At one time, the dominance of the digital single-
lens reflex (SLR) camera seemed unassailable. It
gives the clearest, most precise view of the subject
with accurate feedback on focus. But the SLR has
lost ground to compact interchangeable lens
cameras using high-resolution electronic viewfinders.
Entry-level SLRs
The entry-level SLR is fully capable of professional
quality results but is built to offer many features at
low cost, using the APS-C or Four Thirds sensors.
These cameras will accept most, if not all, of the
lenses and accessories that can be used on larger
SLRs but are smaller, lighter, and generally offer
lower specifications than their professional
equivalents. Therefore, they make good back-ups to
professional gear. All current models offer HD video
recording in addition to a full range of stills settings.
Professional SLRs
There is no clear line between entry-level SLRs and
professional-level SLRs, as different models are
used by both amateurs and professionals. The larger
cameras—such as the EOS-1D series from Canon,
Some systems offer more than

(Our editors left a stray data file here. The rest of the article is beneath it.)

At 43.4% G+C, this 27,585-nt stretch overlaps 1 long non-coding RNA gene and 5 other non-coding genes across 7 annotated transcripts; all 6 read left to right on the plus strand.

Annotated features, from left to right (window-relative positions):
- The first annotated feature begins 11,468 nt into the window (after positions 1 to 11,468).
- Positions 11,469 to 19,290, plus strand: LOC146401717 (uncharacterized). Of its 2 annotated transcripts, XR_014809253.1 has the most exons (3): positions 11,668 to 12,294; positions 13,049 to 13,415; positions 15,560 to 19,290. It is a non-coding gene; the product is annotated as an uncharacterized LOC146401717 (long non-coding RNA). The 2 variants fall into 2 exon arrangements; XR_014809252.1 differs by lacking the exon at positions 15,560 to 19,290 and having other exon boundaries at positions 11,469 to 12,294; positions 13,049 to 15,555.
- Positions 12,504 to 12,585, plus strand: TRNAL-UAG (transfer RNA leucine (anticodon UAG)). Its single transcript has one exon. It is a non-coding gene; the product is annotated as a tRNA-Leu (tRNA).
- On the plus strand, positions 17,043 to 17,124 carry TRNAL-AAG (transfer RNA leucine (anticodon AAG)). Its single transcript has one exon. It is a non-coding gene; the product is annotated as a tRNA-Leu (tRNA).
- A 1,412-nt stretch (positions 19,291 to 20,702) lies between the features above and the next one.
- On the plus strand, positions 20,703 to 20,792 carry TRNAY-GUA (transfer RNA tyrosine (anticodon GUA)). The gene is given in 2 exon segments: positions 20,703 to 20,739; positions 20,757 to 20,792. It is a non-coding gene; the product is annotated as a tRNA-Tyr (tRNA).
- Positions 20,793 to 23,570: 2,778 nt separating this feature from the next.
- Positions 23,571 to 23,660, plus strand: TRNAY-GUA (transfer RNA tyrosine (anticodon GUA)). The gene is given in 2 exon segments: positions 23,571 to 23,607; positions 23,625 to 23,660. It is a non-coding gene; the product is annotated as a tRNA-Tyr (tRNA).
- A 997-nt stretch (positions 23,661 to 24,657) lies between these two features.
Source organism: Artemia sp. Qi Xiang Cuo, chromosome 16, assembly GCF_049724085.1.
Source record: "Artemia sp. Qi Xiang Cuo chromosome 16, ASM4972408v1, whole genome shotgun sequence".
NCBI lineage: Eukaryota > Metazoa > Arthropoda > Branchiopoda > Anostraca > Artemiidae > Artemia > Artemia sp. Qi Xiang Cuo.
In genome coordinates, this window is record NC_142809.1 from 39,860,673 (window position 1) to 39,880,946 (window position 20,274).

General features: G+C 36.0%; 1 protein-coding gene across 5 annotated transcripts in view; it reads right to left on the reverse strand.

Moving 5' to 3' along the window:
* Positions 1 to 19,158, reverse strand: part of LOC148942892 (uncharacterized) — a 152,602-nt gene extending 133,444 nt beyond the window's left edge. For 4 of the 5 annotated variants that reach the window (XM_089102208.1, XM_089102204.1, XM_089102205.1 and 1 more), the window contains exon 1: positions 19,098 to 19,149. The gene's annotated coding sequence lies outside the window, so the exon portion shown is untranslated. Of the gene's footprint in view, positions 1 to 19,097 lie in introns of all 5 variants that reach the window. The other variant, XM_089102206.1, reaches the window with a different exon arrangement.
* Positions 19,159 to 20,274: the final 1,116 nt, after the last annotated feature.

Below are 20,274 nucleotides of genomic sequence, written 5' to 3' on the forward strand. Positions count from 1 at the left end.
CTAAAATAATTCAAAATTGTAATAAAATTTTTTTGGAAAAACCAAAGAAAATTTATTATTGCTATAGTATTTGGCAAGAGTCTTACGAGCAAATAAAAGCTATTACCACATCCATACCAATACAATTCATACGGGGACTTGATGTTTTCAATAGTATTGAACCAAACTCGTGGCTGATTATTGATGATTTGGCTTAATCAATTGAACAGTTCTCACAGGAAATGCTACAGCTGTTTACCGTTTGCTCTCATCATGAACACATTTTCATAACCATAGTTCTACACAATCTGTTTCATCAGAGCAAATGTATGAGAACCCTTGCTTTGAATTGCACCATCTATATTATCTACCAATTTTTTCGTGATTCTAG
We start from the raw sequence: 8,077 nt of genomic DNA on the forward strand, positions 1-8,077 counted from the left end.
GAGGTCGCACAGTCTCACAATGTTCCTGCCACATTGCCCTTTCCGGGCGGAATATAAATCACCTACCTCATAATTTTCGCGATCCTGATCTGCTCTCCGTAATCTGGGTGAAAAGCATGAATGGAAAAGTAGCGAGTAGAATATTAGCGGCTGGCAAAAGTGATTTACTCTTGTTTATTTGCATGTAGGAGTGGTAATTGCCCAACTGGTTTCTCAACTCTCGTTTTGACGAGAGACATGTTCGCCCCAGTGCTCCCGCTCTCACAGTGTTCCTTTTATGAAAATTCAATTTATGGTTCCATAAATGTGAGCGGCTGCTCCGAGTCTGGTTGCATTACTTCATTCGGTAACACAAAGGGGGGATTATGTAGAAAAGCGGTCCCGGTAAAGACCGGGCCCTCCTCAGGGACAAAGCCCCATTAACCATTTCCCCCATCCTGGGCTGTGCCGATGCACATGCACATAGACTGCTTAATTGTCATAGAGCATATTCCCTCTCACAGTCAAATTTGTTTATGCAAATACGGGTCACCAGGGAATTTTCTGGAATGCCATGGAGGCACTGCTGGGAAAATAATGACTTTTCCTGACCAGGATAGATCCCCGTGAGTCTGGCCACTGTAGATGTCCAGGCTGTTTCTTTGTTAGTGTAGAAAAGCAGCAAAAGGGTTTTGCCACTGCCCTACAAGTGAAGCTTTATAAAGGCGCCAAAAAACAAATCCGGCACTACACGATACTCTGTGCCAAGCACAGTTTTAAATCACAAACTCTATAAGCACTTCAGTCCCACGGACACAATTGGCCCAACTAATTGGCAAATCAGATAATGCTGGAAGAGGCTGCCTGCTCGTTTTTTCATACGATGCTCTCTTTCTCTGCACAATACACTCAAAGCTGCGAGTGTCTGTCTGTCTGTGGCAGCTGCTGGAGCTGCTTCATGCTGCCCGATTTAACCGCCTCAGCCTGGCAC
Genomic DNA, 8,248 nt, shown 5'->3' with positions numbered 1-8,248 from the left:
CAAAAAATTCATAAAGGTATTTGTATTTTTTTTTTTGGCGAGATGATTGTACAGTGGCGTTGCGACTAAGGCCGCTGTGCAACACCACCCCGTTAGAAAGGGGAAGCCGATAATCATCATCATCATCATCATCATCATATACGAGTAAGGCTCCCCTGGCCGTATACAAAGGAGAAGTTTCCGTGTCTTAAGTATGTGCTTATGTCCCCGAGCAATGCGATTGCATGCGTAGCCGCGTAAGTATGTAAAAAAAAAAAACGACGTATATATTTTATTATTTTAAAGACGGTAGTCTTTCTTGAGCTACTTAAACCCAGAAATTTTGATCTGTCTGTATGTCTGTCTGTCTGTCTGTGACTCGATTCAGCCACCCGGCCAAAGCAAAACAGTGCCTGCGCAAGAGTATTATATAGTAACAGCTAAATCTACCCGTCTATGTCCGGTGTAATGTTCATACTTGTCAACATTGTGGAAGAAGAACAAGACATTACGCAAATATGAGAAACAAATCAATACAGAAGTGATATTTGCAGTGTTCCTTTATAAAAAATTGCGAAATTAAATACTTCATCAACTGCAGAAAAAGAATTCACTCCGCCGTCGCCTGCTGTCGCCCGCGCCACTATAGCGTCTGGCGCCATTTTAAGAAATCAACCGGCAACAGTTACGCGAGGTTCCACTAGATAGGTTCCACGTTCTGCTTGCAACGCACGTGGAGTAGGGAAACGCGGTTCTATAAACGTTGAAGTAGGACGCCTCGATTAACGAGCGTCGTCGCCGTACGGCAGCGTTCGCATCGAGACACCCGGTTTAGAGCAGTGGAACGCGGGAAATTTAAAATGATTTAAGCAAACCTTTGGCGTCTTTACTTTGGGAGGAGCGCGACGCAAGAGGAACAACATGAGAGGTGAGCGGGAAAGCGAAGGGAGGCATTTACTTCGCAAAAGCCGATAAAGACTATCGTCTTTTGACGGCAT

50 interchangeable lenses.
Peppering of
buttons on camera
may take some
time to master.
Pentaprism cover conceals
a pop-up flash unit.
The most reliable, sturdy,
and consistent performance
can be expected from
todays SLR cameras. All the
technology used is highly
refined and all controls are
easy to access, allowing for
fluid, versatile photography
at professional levels for
affordable prices.
35mm film area
A camera lens projects a circular image. The sensor captures a
rectangular area centered on this image. If the rectangle extends
to the edge of the circle of light, the sensor captures the full field
of view. But if the capture area falls short of the edge, the field of
view is smaller. Many SLR cameras accept conventional 35mm
format lenses but use sensors that are smaller than the 35mm
format (around APS, or about 24 x 16mm). The result is that the
field of view is reduced, which in turn means the focal length is
effectively increased, usually by a factor of around 1.5x. This means
that a 100mm lens used on full-frame 35mm is effectively a
50mm lens when used with an APS-sized sensor. The convention is
to relate the actual focal length to the 35mm format equivalent.

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